Here are some things I read this week that made me think. (These are just snippets – click on the title to read the whole thing.)
“While some people struggle to find a pair of socks that match, this coordinated couple from Japan effortlessly match their clothes, and as you can see from these pictures, the resulting outfits are eye-catchingly awesome.” #couplegoals
“Along quaint New England streets, you’ll probably spot a sign or two declaring itself “Ye Olde Tavern” or “Ye Old Soda Shoppe.” But before you adopt a British accent and order a pint of ale inside, there’s a bit of history you should know.
Phrases like ye olde are actually just some of the late 19th century’s first marketing ploys, meant to evoke a sentimental connection to older times. And ye has its own complicated story—based in the history of the alphabet.
English has always been a living language, changing and evolving with use. But before our modern alphabet was established, the language used many more characters we’ve since removed from our 26-letter lineup.”
11 People in Interracial Relationships on the Intense Experience of Watching Get Out by Anna at The Cut
Facebook’s Got a New Feature to Help You Contact Elected Officials by Madison at Select All
“Mark Zuckerberg says he is definitely not running for president, thank you very much, but as part of his 5,800-word manifesto, the Facebook CEO pledged to get people more involved with their government. (Something something “civic engagement” something something.) This week, the company rolled out a new feature, Town Hall, which helps users connect with their government representatives.”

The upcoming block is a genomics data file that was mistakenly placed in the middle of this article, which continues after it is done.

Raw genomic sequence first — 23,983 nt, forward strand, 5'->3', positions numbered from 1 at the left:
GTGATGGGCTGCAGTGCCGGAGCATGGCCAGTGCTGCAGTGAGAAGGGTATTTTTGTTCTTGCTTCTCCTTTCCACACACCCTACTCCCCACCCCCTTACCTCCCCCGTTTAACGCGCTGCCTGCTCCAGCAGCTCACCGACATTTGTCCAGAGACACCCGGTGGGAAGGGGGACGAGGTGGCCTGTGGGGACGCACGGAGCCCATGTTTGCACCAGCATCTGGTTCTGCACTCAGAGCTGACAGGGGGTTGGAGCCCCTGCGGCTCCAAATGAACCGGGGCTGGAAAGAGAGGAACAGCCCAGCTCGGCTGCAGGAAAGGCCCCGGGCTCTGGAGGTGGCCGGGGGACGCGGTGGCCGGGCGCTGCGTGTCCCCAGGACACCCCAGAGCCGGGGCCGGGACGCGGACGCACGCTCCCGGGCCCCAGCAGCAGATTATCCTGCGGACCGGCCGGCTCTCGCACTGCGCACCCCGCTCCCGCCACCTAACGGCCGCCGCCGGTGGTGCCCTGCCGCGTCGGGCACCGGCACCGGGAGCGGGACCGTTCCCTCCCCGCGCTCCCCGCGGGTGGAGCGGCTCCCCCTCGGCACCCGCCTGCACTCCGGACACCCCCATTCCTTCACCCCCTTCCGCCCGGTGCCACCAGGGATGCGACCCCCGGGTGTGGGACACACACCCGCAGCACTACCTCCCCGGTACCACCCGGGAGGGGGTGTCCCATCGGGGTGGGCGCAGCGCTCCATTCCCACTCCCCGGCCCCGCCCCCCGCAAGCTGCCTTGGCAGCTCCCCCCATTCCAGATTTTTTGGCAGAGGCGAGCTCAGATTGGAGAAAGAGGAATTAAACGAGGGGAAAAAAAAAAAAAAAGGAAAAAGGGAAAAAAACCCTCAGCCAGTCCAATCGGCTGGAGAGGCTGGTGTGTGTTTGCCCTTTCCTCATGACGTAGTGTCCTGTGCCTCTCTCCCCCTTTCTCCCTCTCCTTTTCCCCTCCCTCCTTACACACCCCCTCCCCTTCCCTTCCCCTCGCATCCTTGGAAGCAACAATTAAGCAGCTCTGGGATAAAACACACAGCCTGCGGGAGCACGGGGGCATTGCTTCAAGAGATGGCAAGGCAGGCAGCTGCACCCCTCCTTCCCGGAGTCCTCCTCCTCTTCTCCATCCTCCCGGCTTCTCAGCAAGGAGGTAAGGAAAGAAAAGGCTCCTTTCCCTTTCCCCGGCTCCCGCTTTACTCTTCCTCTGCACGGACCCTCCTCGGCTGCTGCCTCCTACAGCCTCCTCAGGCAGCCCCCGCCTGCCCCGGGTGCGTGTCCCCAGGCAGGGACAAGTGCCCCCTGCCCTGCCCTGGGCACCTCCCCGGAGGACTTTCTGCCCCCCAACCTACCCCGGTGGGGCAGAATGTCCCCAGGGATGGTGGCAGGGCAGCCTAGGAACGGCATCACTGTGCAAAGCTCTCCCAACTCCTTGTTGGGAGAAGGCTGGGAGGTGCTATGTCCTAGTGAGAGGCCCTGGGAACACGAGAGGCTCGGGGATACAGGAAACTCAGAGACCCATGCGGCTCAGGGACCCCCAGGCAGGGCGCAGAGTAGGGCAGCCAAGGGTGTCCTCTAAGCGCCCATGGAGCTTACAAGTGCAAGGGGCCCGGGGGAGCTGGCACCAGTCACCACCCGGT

“In one of the experiments, Israeli people could match Israeli names to faces, and French people could do the same for their own countrymen. But Israelis apparently had no idea what a “Pierre” looks like, and the French couldn’t peg Israeli names to faces either. “That suggests it’s something culturally specific,” Mondloch says.”
“Today, schoolchildren aged between 8 and 18 years spend roughly a third of their lives sleeping, a third at school, and a third engrossed in new media, from smartphones and tablets to TVs and laptops. They spend more time communicating through screens than they do with other people directly, face-to-face. Since the turn of the new millennium, the rate of non-screen playtime fell 20 percent, while the rate of screen playtime increased by a similar amount.”
From making you live longer to making cities more resilient: If you want a reason to make your city more walkable, it’s in here.
– It makes people happier. Someone with a one-hour commute in a car needs to earn 40% more to be as happy as someone with a short walk to work. On the other hand, researchers found that if someone shifts from a long commute to a walk, their happiness increases as much as if they’d fallen in love. People who walk 8.6 minutes a day are 33% more likely to report better mental health.
– It connects people across generations. In the U.S., millennials prefer walking to driving by a 12% margin. In some areas, the elderly are also more likely to walk or take public transit. Making streets more walkable helps bring people of all ages—including children—together.
– It makes cities more competitive. Walkability is directly connected to liveability. When Melbourne redesigned its center for pedestrians, it saw an 830% increase in residents, and it was recognized as The Economist’s “world’s most liveable city” five years in a row.